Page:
Siege and Storm - (From’ve been looking forward to reading this book ever since I finished the first in the series, Shadow and Bone! Lucky for me, my wonderful BFF let me borrow her copy.SPOILER ALERT!Here is the Goodreads summary:Darkness never dies.Hunted across the True Sea, haunted by the lives she took on the Fold, Alina must try to make a life with Mal in an unfamiliar land. She finds starting new is not easy while keeping her identity as the Sun Summoner a secret. She can’t outrun her past or her destiny for long.The Darkling has emerged from the Shadow Fold with a terrifying new power and a dangerous plan that will test the very boundaries of the natural world. With the help of a notorious privateer, Alina returns to the country she abandoned, determined to fight the forces gathering against Ravka. But as her power grows, Alina slips deeper into the Darkling’s game of forbidden magic, and farther away from Mal. Somehow, she will have to choose between her country, her power, and the love she always thought would guide her–or risk losing everything to the oncoming storm.Well I’m just going to come out and say it: I loved this book. I was drawn in from the very first page and happy to be caught back up in Alina’s story. The story begins with Mal and Alina in hiding following the events at the end of Shadow and Bone, but it isn’t long before they’re caught back up in the Darkling’s plot.Speaking of the Darkling, I was really drawn to his character in the first book, but once I learned more about him, and after the events at the Fold, I am definitely not into him as a romantic interest for Alina! That said, I still find him a fascinating character, and although he wasn’t in the book as much as he was in Shadow and Bone, he did still pop up and each time, it seemed significant and majorly creepy!And then we are introduced to Sturmhond. What can I say that hasn’t been said about him already? I love him! He was dashing, mysterious, funny, intelligent and cunning…what a great character! I loved what the introduction of his character brought to the story.This story was exciting and unpredictable, and I loved that Alina was both drawn to her incredible power and also aware of the risk of losing herself to that power. I liked Alina in this book even more than I did in Shadow and Bone, perhaps because I am drawn to characters who aren’t necessarily clearly good or bad, e.g. the ‘good’ guys who make bad choices. I also love to read about a main character who isn’t perfect. Alina is not without flaws, and her struggle in this book with who she was, who she is, and who she could be was very compelling.My heart broke for a couple of characters in this book: Genya, because I still felt for her despite her betrayal; and Mal, because he was trying to find his place in Alina’s world and not having a very good time of it. I’m so curious to see what happens with Mal and Alina in the next book. Although there was some flirtation between Alina and Sturmhond, I really do believe that she loves Mal, and I want to see them pull through whatever comes next.And can we talk about that battle at the end? Holy cow! It was so exciting and frantic, and I loved it! It had me reading as quickly as I could, desperate to see what would happen next and who would make it out alive!I loved this book so much and I totally recommend this series! Now the wait begins for the next book!

Going Vintage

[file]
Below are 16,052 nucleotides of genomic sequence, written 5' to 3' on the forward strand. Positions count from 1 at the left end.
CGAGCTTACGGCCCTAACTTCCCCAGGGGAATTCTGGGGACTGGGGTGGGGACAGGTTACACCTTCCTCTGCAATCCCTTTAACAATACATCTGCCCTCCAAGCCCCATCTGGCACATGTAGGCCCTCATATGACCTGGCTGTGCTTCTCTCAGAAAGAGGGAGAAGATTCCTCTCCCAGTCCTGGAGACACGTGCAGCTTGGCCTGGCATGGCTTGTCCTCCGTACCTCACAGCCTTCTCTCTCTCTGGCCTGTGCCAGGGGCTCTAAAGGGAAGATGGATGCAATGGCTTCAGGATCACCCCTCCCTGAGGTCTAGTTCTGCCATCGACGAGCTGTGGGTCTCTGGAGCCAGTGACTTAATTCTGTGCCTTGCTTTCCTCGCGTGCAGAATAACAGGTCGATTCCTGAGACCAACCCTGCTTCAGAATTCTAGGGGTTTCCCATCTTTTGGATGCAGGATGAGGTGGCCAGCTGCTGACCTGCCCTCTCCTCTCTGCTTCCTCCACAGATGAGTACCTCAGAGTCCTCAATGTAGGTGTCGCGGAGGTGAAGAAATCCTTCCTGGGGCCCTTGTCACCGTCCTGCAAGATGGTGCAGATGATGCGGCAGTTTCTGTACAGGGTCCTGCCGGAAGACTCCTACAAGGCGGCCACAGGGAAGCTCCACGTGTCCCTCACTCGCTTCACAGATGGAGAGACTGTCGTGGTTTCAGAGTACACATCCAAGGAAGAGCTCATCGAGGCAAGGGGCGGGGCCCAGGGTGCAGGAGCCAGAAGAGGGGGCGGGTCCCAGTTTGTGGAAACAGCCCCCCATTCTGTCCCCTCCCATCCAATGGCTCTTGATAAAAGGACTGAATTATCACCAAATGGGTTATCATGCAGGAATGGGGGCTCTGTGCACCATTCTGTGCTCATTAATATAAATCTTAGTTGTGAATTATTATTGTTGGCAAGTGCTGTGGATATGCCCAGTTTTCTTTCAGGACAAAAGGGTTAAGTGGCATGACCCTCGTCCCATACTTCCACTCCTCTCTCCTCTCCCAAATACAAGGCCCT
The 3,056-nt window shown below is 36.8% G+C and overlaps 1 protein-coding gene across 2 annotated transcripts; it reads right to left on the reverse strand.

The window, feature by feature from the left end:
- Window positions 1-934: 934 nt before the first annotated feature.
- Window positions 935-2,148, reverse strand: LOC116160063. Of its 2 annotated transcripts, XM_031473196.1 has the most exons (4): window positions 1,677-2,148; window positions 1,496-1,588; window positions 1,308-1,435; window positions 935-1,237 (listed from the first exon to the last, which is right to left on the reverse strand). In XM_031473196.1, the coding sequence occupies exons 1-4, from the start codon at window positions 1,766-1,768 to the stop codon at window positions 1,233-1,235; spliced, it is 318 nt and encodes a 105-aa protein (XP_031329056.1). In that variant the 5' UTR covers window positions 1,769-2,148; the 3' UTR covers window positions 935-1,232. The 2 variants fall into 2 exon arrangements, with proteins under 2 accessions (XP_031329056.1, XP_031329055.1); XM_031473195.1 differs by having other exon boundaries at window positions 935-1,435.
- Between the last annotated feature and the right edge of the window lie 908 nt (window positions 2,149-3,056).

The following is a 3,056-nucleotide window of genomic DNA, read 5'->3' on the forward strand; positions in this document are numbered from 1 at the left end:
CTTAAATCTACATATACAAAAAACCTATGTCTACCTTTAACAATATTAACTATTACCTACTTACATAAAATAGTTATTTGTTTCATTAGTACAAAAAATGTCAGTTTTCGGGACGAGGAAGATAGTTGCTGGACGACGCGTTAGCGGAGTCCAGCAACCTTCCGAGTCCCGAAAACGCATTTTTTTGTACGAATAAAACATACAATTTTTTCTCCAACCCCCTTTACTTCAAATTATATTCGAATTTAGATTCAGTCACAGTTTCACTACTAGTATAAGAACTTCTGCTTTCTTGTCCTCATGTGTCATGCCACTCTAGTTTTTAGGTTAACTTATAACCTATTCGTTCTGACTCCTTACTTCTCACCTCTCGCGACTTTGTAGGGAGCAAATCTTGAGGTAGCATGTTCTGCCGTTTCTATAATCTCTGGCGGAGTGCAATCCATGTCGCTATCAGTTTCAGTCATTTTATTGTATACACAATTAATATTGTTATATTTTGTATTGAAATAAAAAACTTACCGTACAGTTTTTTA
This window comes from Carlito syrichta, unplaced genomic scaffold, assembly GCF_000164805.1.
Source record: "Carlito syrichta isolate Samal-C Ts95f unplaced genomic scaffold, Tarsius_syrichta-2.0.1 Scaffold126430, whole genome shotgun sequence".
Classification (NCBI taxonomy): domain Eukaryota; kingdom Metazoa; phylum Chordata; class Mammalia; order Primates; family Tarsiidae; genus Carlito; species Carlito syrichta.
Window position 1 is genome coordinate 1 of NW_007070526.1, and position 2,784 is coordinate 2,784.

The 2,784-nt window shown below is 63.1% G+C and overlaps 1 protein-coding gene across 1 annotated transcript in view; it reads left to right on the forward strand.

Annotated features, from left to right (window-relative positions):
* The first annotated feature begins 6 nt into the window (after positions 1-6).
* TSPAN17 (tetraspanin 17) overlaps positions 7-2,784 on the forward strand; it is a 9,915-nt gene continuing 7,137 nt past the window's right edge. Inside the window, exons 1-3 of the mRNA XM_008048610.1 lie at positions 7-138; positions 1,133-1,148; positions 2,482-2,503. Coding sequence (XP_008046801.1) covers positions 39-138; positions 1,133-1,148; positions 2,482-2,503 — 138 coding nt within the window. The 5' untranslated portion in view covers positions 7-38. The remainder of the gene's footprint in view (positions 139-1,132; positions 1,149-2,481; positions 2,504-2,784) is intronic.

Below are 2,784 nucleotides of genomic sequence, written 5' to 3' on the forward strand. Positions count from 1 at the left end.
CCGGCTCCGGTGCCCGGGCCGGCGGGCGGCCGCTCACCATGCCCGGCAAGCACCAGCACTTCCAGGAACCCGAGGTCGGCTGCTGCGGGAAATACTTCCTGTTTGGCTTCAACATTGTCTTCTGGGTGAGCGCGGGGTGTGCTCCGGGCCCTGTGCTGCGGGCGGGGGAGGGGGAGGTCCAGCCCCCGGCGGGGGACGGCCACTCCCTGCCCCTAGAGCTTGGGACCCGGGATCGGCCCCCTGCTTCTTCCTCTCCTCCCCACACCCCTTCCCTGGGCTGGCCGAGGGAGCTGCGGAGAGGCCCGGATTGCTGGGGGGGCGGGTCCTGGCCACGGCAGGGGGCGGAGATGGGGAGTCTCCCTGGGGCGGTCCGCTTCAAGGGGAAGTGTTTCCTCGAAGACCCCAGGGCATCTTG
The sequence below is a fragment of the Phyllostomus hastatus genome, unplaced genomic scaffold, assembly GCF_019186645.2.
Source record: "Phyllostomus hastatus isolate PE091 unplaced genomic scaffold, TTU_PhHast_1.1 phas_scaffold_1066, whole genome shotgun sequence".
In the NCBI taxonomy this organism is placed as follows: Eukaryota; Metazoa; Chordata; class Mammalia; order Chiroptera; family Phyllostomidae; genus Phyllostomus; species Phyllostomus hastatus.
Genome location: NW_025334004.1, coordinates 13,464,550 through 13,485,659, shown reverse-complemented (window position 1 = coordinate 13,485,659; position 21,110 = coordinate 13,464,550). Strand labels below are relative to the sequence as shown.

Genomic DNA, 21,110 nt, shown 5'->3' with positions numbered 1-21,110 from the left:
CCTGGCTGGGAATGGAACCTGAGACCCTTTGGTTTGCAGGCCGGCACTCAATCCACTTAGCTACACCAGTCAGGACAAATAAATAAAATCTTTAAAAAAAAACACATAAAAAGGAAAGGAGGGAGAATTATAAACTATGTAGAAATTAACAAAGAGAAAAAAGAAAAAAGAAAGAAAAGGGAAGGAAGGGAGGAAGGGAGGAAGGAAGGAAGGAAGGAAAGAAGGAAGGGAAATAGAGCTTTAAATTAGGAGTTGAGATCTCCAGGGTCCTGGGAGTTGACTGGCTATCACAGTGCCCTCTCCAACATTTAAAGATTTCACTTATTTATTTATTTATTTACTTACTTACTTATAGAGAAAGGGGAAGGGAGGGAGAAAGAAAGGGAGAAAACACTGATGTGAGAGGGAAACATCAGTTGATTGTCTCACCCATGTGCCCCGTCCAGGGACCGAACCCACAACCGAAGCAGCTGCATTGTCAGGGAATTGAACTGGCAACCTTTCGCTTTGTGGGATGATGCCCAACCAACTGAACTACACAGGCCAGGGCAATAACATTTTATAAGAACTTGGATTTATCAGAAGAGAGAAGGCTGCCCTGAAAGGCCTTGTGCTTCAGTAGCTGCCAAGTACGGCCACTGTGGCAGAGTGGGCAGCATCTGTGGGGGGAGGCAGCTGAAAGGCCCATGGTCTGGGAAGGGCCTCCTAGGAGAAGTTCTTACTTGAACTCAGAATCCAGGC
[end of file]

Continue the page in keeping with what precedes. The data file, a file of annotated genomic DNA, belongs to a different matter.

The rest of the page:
Going Vintage - (3.5 stars)(From is a book that I mentioned on my Top Ten Tuesday post about the ten books at the top of my summer TBR list. I was in the mood for something light and cute and this seemed to be the right book.Goodreads summary:When Mallory’s boyfriend, Jeremy, cheats on her with an online girlfriend, Mallory decides the best way to de-Jeremy her life is to de-modernize things too. Inspired by a list of goals her grandmother made in1962, Mallory swears off technology and returns to a simpler time (when boyfriends couldn’t cheat with computer avatars). The List: 1. Run for pep club secretary 2. Host a fancy dinner party/soiree 3. Sew a dress for Homecoming 4. Find a steady 5. Do something dangerous But simple proves to be crazy-complicated, and the details of the past begin to change Mallory’s present. Add in a too-busy grandmother, a sassy sister, and the cute pep-club president–who just happens to be her ex’s cousin–and soon Mallory begins to wonder if going vintage is going too far.This was a fun book, just what I needed at the time. The story starts with Mallory discovering her boyfriend Jeremy’s betrayal with a girl he met online. After coming across a to-do list that her grandmother made in 1962, Mallory decides that life was simpler before technological advances like Facebook and text messaging existed, and that she’s ‘going vintage’.I loved the premise. It was quirky and definitely appealed to me, as did the colourful book cover. It took a while, though, for me to really get into the book. I don’t know if it’s because I felt that I was in a bit of a slump and wasn’t really drawn to anything, or if it was something about the book itself, but by the time I got halfway through the story, I was really into it and finished it quickly after that.A lot of what I enjoyed about this book was seeing Mallory start to figure out her own identity, who she was outside of her relationship with Jeremy. Once she was single, she suddenly had a lot of free time to fill up. I also liked examining the way technology made people seem so connected – Mallory felt out of the loop after a weekend without e-mail, internet, or her cell phone – but what about the quality of those connections? I love my Twitter, some Tumblr, texting, the internet in general – but it was definitely interesting to think about, and in fact I experimented by trying to go out one weekend without my cell phone at all. Guess what? The world didn’t end when I couldn’t check my e-mail while in line at the grocery store! It really did make me think about how often I mindlessly reach for my phone when I’m already doing something, like reading or watching television, and I’m really going to try and do that less. It’s nice to sit back and disconnect sometimes!I found Mallory to be a very easy to like girl. She was quirky and really funny, and her sister was another great character. I was less interested in the goings-on of Mallory’s parents and their relationship troubles, but enjoyed the subplot involving Mallory’s grandmother.Oh, and Oliver! Jeremy’s cousin who helps Mallory start the pep club – I loved him! He was nice, funny, and seemed to get Mallory in a way that Jeremy didn’t. I totally crushed on him.I think it’s safe to say, without spoiling anything, that by the end of the book Mallory learns that teenagers in the sixties didn’t necessarily have things any easier than today’s teenagers. People always have problems, issues, obstacles to overcome, no matter what period of time they’re living in.Overall, this was a really fun book that popped onto my Kobo at just the right time! I totally recommend this if you’re looking for a quick, fun read with a happy ending.